By Maria Sacchetti
November 15, 2016
President-elect Donald Trump’s plan to deport 2 to 3 million criminals, starting on his first day in office, is sparking a firestorm over his estimates and renewing fears that immigrants with no criminal records will be swept up in his net.
Advocates for immigrants fear Trump’s plan will be deployed as a cover to arrest immigrants and their families who came here to work and never committed any crimes. But others say federal records are clear: A recent Homeland Security report found that 1.9 million deportable criminals are in the United States and that they pose “a major threat to public safety.”
“There’s no doubt that ICE could be deporting more people than it is right now, especially from the interior,” said Jessica Vaughan, director of policy studies for the Center for Immigration Studies, a Washington think thank that favors immigration restrictions. “They could get ramped up pretty quickly.”
Proponents of tougher enforcement say new technology and enforcement initiatives that President Obama expanded during his tenure will make it much easier for federal officials to find and deport those with criminal records. Trump has also pledged to triple the number of federal immigration agents, who now number 6,000.
Some say that Trump’s focus on criminals is similar to Obama’s priorities, while others say Trump’s plan is starkly different.
Obama, who has deported 2.4 million immigrants in his two terms, had directed deportation agents to focus only on those with serious criminal records and recent arrivals, but Trump has said unauthorized immigrants arrested for “any crime whatsoever” could be deported.
Until last month, Obama also did not use visa sanctions to compel other countries to take back their citizens that the United States wanted to deport, forcing the release of thousands of immigrants convicted of crimes including murder, rape, and sexual assault because the Supreme Court has said officials cannot jail them forever.
Trump says he would start clamping down on such countries on his first day. Federal officials denied visas to Gambia last month. Before then, officials had denied visas to such nations only once, in 2001 to Guyana. Within months, Guyana agreed to take back people that the United States wanted to deport.
“You can’t find a more perfect example of other countries walking right over us,” said Roy Beck, president of NumbersUSA, a nonpartisan organization that advocates for a sharp reduction in legal and illegal immigration. “If you’re a strong country, you’re not going to allow that. . . . That’s a great test about whether Trump is really going to assert America’s authority.”
Others say Trump cannot deport people quickly, pointing out that they have a right to a hearing in most cases.
“He can’t swiftly deport people without due process,” said David Leopold, former president of the American Immigration Lawyers Association. “He can’t simply round people up and remove them.”
But immigration arrests are also secret, making it virtually impossible to verify that the people arrested have criminal records. Immigrants are not entitled to free legal representation in immigration court, and advocates have criticized federal officials in the past for detaining and deporting people with no criminal records.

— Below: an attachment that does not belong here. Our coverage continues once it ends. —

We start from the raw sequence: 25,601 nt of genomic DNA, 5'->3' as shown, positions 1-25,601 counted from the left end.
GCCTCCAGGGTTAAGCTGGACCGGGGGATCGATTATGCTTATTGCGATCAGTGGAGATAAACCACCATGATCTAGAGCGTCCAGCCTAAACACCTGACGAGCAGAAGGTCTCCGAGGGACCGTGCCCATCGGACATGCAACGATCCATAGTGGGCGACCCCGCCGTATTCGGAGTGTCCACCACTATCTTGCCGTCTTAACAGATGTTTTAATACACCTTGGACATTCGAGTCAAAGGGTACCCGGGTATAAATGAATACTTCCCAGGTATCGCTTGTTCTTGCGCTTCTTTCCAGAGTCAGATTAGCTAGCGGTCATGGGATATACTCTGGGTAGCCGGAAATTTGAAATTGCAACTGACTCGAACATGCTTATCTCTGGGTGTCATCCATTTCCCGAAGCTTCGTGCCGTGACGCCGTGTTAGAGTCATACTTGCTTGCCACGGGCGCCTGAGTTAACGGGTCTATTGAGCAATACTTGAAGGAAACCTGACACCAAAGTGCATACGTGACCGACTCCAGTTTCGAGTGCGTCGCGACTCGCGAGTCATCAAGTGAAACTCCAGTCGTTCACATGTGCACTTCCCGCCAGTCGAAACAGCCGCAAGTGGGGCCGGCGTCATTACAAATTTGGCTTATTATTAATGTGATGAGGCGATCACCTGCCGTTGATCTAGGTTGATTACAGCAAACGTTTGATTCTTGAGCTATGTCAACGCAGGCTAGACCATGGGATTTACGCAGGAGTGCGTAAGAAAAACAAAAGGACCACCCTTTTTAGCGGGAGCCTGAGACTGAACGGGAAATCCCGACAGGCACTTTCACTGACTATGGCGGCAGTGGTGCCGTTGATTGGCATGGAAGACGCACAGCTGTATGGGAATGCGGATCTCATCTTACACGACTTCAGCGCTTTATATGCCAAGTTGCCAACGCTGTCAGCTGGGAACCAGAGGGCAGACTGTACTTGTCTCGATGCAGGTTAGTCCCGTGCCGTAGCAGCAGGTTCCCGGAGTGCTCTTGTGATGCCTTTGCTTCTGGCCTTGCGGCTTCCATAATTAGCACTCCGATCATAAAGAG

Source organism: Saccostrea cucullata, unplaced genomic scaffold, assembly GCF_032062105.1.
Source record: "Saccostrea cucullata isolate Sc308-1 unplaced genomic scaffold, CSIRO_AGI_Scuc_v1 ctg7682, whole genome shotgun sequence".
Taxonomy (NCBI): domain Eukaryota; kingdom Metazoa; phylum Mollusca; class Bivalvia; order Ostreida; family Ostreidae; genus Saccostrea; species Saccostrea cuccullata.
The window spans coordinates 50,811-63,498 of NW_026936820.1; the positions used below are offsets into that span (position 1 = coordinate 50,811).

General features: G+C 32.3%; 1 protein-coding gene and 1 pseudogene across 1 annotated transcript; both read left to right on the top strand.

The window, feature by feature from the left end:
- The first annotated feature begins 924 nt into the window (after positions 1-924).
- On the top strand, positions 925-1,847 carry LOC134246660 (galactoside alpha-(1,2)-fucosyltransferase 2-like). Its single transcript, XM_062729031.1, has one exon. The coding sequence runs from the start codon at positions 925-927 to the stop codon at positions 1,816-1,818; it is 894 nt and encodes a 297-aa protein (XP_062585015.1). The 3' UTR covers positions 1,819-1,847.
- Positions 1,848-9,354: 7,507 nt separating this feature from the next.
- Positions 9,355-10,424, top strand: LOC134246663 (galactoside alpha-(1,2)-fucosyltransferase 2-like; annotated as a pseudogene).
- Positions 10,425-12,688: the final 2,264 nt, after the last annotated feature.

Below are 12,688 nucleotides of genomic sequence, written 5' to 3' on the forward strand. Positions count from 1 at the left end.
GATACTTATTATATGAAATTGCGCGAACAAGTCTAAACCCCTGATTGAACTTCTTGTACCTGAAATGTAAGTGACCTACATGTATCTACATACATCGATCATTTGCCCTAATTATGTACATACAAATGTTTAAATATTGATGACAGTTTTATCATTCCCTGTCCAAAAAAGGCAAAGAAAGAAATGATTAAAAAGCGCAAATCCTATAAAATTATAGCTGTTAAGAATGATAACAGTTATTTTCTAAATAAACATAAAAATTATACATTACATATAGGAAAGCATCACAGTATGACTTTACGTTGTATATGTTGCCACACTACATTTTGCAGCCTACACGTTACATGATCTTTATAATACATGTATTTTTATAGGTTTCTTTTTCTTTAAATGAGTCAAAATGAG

“Rushing into mass deportations means that whoever is at the wrong time and the wrong place could be deported,” said Eva Millona, executive director of the Massachusetts Immigrant and Refugee Advocacy Coalition. “People are really terrified as to what the future holds.”
Laura Rotolo, staff counsel for the ACLU of Massachusetts, said the organization is concerned that past human rights abuses, such as injuries and deaths of immigrants in detention, will increase, along with prolonged detentions.
She said immigration courts are already backlogged, and immigrants, even if they are here without legal authorization, are entitled to due process. Many have fled violent homelands and may qualify to stay. Thousands are also the parents of US citizens.
“How are the courts going to deal with all these people? And how are you going to detain them all?” Rotolo said. “Where is the money going to come from for additional bed space? Additional judges?”
She and others said she thought Trump’s estimate of the number of criminals is inflated, and said they believe the number of criminals is closer to 1 million.
In 2013 budget records, Homeland Security said thousands of convicted criminals are released from custody every year.
“ICE has never had the capability to identify, arrest and remove all of these criminal aliens,” the records said. “This population of criminal aliens poses a major threat to public safety. A more comprehensive approach to address this threat is a priority of the secretary of Homeland Security and of Congress.”
The Migration Policy Institute estimates that 43 percent of the nearly 2 million deportable criminals came here illegally, while 57 percent had green cards or another legal status before they were ordered deported.
About 11 million immigrants in the United States are in violation of civil immigration laws, including 210,000 in Massachusetts, most of whom are not criminals, according to the Pew Research Center.
Trump has also suggested that he might treat some immigrants with leniency.
In August, he said he would focus on deporting criminals first, and then — “several years” later — he would decide what to do with the illegal immigrants who remain.
On Sunday, Trump called noncriminal immigrants “terrific people.” But others say they expect Trump to stick to his script.
“He’s not going to do mass roundups of noncriminals. He’s just going to have his agents enforce the law in a routine way, which Obama stopped doing,” said Beck. “Does that mean every illegal alien is subject to deportation? The answer to that is yes.”
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